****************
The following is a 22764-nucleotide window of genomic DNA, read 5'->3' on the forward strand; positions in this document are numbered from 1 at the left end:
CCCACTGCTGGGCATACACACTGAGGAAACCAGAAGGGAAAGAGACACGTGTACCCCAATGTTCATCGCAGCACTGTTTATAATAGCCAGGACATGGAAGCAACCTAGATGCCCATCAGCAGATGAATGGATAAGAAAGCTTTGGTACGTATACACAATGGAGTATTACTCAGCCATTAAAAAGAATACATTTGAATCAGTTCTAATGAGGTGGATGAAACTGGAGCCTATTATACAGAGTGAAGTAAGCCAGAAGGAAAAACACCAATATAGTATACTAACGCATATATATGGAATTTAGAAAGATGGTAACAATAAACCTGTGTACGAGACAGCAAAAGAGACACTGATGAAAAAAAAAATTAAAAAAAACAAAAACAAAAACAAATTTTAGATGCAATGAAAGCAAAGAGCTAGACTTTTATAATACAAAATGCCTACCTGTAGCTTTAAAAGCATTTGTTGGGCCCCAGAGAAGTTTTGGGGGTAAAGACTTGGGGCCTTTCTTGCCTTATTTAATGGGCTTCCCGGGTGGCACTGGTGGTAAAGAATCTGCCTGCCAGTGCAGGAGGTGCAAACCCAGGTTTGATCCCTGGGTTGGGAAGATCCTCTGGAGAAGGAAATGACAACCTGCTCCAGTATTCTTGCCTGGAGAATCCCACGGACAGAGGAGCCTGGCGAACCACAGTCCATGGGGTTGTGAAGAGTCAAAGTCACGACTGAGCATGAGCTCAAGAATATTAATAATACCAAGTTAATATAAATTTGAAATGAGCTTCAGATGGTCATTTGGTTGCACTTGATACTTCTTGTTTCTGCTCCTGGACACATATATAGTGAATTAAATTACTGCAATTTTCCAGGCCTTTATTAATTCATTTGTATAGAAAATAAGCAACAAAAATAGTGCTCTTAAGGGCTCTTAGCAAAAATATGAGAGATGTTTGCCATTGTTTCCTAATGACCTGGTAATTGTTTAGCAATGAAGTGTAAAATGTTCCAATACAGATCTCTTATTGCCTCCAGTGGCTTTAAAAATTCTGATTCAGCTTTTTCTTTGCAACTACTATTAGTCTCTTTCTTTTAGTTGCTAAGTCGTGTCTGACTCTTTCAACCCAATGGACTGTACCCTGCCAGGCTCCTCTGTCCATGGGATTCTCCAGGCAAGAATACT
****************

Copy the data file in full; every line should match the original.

The following is a 22764-nucleotide window of genomic DNA, read 5'->3' on the forward strand; positions in this document are numbered from 1 at the left end:
CCCACTGCTGGGCATACACACTGAGGAAACCAGAAGGGAAAGAGACACGTGTACCCCAATGTTCATCGCAGCACTGTTTATAATAGCCAGGACATGGAAGCAACCTAGATGCCCATCAGCAGATGAATGGATAAGAAAGCTTTGGTACGTATACACAATGGAGTATTACTCAGCCATTAAAAAGAATACATTTGAATCAGTTCTAATGAGGTGGATGAAACTGGAGCCTATTATACAGAGTGAAGTAAGCCAGAAGGAAAAACACCAATATAGTATACTAACGCATATATATGGAATTTAGAAAGATGGTAACAATAAACCTGTGTACGAGACAGCAAAAGAGACACTGATGAAAAAAAAAATTAAAAAAAACAAAAACAAAAACAAATTTTAGATGCAATGAAAGCAAAGAGCTAGACTTTTATAATACAAAATGCCTACCTGTAGCTTTAAAAGCATTTGTTGGGCCCCAGAGAAGTTTTGGGGGTAAAGACTTGGGGCCTTTCTTGCCTTATTTAATGGGCTTCCCGGGTGGCACTGGTGGTAAAGAATCTGCCTGCCAGTGCAGGAGGTGCAAACCCAGGTTTGATCCCTGGGTTGGGAAGATCCTCTGGAGAAGGAAATGACAACCTGCTCCAGTATTCTTGCCTGGAGAATCCCACGGACAGAGGAGCCTGGCGAACCACAGTCCATGGGGTTGTGAAGAGTCAAAGTCACGACTGAGCATGAGCTCAAGAATATTAATAATACCAAGTTAATATAAATTTGAAATGAGCTTCAGATGGTCATTTGGTTGCACTTGATACTTCTTGTTTCTGCTCCTGGACACATATATAGTGAATTAAATTACTGCAATTTTCCAGGCCTTTATTAATTCATTTGTATAGAAAATAAGCAACAAAAATAGTGCTCTTAAGGGCTCTTAGCAAAAATATGAGAGATGTTTGCCATTGTTTCCTAATGACCTGGTAATTGTTTAGCAATGAAGTGTAAAATGTTCCAATACAGATCTCTTATTGCCTCCAGTGGCTTTAAAAATTCTGATTCAGCTTTTTCTTTGCAACTACTATTAGTCTCTTTCTTTTAGTTGCTAAGTCGTGTCTGACTCTTTCAACCCAATGGACTGTACCCTGCCAGGCTCCTCTGTCCATGGGATTCTCCAGGCAAGAATACT